The casts of the corpses of a group of human victims of the AD 79 eruption of Mount Vesuvius
      The casts of the corpses of a group of human victims of the AD 79 eruption of Mount Vesuvius, found in the Garden of the Fugitives in Pompeii.
      Credit: Lancevortex, CC BY-SA 3.0, via Wikimedia Commons
    • There are more than 1,150 plaster casts out of the 2,000 victims found in Pompeii, and it is these casts that we see in the familiar pictures of the ancient town.
  • While the devastation of Pompeii was tragic, its excavated ruins transport visitors back nearly 2,000 years in time to the active streets of a Roman holiday town.
    • Pompeii’s burial was 1,945 years ago (as of 2024).
    • The lack of air and moisture preserved an incomparable view into daily life, including the living conditions of the wealthy, middle class, and enslaved class.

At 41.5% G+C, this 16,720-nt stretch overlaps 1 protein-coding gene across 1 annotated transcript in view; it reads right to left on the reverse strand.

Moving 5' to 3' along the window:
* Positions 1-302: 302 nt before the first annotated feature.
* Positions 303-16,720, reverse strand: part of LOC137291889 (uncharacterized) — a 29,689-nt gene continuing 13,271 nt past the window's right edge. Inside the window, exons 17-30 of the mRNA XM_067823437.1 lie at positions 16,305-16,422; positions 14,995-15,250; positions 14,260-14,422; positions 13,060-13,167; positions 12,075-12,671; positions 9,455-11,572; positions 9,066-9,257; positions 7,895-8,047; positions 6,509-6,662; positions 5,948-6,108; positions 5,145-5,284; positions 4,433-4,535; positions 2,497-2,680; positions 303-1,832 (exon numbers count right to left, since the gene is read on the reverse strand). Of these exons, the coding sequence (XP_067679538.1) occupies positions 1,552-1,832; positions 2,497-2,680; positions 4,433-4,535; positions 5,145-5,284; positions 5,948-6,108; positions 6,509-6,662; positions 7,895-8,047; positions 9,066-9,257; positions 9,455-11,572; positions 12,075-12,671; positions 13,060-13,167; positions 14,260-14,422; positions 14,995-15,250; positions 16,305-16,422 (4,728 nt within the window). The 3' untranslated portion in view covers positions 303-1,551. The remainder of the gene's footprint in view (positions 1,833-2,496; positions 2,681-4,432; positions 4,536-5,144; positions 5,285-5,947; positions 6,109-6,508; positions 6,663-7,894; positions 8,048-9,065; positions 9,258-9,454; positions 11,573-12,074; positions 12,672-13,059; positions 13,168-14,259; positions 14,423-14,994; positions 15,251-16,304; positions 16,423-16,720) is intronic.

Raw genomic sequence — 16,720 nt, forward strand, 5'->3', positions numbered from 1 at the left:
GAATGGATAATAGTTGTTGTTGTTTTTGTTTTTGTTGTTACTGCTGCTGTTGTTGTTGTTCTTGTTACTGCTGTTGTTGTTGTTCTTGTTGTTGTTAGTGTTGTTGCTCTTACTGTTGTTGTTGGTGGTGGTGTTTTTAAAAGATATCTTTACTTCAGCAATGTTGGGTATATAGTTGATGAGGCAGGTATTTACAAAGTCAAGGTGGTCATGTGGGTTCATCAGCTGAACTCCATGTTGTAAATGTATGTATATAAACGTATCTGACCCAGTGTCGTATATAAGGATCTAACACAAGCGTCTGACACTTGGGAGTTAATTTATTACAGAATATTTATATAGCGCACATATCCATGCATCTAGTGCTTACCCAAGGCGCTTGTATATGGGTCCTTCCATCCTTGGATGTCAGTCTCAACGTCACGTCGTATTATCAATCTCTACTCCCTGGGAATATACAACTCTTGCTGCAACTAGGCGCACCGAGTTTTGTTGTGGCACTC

Via dell'Abbondanza, an excavated grand avenue of Pompeii.
      Via dell'Abbondanza, an excavated grand avenue of Pompeii.
      Credit: Tanya Dedyukhina, CC BY 3.0, via Wikimedia Commons
    • Pompeii long had bustling avenues filled with carts and chariots, a thriving marketplace, a forum with courts and municipal buildings and a clean water supply system. However, its streets served as open sewers with raised stepping stones for walkers.
    • Evidence of dozens of professions has been found within the city: architects, engineers, carpenters, surveyors, gem cutters and jewelers, actors, innkeepers, shopkeepers, perfume sellers, brothel workers and laundry workers. In one home, a team of painters fled the eruption, leaving a bucket of fresh plaster perched on top of a ladder and 50 pots of paint ready for the job.